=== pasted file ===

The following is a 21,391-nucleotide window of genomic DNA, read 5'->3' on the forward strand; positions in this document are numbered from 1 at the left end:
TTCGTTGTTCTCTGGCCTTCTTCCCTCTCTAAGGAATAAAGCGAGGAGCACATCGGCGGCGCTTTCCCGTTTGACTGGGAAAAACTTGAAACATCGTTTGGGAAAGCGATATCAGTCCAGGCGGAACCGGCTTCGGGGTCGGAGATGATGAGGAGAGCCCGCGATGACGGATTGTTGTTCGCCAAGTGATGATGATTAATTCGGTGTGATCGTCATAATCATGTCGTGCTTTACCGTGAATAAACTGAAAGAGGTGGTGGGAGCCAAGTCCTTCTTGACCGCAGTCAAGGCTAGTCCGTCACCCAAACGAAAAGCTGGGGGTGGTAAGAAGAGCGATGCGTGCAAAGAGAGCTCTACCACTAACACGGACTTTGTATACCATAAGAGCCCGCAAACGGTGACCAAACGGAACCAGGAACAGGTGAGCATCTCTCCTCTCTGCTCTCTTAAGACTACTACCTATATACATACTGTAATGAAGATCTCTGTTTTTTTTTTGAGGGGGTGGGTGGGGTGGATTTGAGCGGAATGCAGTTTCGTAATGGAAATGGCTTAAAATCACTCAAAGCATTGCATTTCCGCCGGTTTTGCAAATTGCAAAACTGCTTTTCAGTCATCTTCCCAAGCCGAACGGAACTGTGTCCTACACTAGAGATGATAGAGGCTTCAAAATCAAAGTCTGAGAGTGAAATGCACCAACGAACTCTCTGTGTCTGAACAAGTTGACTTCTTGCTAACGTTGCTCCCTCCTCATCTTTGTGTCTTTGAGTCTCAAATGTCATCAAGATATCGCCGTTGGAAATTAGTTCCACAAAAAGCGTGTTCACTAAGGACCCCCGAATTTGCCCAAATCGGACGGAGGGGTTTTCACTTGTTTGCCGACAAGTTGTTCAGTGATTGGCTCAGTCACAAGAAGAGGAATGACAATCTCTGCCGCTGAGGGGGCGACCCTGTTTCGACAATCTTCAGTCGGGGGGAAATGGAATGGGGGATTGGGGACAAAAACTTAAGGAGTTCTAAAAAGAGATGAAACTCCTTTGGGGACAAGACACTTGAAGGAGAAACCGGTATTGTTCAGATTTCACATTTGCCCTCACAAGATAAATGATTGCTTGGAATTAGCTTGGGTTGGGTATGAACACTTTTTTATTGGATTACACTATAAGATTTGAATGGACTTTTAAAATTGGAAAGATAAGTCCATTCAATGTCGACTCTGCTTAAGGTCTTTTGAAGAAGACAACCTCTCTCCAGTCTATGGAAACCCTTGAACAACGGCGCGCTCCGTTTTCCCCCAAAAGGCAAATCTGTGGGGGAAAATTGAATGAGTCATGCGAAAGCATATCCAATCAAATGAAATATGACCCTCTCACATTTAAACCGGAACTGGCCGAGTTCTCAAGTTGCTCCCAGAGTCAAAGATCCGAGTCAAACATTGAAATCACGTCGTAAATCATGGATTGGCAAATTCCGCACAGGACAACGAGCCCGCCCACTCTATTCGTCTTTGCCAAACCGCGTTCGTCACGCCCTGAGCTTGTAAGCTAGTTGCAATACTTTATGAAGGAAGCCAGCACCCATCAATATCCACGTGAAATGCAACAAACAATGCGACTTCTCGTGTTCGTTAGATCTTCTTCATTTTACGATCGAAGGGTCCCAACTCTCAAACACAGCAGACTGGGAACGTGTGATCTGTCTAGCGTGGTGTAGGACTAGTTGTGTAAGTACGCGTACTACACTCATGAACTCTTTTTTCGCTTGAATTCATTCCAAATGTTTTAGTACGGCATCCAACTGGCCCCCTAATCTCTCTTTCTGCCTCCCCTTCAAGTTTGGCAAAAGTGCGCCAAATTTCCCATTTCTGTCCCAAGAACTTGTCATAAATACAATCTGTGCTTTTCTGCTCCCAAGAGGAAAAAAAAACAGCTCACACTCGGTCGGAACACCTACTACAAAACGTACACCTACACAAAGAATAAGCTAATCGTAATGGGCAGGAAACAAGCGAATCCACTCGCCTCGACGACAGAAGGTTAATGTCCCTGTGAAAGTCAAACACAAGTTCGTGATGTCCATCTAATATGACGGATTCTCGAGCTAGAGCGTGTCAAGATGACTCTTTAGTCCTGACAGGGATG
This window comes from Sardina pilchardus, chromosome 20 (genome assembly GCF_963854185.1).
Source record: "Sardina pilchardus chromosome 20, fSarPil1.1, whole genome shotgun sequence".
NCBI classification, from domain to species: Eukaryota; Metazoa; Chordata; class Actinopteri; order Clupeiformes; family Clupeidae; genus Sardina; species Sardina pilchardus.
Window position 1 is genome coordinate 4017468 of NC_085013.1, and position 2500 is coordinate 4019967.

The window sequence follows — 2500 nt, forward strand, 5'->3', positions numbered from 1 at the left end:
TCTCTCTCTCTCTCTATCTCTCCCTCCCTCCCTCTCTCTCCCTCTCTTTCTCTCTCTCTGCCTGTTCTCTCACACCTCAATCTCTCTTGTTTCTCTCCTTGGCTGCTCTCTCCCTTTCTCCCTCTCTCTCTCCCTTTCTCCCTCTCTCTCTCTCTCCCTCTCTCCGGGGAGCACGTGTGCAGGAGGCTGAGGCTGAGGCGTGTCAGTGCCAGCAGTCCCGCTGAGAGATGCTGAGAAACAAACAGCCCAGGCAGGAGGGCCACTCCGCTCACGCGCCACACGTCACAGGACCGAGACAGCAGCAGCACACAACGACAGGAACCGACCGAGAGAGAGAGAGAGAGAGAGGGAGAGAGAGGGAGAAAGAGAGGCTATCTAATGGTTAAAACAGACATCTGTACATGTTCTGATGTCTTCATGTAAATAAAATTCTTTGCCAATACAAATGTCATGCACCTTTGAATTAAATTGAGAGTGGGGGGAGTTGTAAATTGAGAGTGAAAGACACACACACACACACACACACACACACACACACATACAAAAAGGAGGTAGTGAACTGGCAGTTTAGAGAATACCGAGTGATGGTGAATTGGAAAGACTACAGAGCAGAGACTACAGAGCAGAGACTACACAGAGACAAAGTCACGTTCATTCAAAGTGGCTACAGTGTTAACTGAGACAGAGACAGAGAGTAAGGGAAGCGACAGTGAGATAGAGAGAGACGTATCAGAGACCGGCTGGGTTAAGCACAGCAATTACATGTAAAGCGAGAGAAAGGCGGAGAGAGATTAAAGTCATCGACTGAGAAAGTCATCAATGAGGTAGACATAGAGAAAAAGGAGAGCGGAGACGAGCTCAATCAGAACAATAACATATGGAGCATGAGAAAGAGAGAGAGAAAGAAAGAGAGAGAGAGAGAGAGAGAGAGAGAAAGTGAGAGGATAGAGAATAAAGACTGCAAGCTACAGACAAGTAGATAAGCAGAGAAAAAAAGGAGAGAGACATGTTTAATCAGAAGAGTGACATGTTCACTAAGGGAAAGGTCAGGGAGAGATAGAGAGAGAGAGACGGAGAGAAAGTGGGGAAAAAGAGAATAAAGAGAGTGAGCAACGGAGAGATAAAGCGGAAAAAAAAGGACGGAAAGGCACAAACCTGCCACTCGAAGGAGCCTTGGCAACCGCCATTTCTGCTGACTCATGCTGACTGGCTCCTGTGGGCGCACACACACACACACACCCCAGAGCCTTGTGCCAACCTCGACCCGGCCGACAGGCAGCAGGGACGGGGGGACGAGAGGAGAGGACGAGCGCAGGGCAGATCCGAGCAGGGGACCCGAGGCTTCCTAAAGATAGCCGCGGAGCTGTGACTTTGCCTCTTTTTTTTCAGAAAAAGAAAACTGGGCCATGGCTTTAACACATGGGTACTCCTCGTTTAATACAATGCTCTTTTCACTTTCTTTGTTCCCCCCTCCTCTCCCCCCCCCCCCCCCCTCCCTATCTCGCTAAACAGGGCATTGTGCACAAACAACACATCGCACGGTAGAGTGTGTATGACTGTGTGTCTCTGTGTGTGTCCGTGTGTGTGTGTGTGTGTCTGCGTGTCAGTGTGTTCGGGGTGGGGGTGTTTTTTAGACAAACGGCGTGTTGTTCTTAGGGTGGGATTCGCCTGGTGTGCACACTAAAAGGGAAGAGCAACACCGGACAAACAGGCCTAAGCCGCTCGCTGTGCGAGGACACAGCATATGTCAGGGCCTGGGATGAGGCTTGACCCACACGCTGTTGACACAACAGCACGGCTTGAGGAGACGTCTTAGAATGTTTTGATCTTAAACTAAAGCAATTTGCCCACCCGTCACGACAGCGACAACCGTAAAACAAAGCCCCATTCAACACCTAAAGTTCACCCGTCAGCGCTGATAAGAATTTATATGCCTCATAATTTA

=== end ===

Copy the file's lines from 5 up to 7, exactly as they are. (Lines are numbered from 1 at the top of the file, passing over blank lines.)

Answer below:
NCBI classification, from domain to species: Eukaryota; Metazoa; Chordata; class Actinopteri; order Clupeiformes; family Clupeidae; genus Sardina; species Sardina pilchardus.
Window position 1 is genome coordinate 4017468 of NC_085013.1, and position 2500 is coordinate 4019967.

The window sequence follows — 2500 nt, forward strand, 5'->3', positions numbered from 1 at the left end: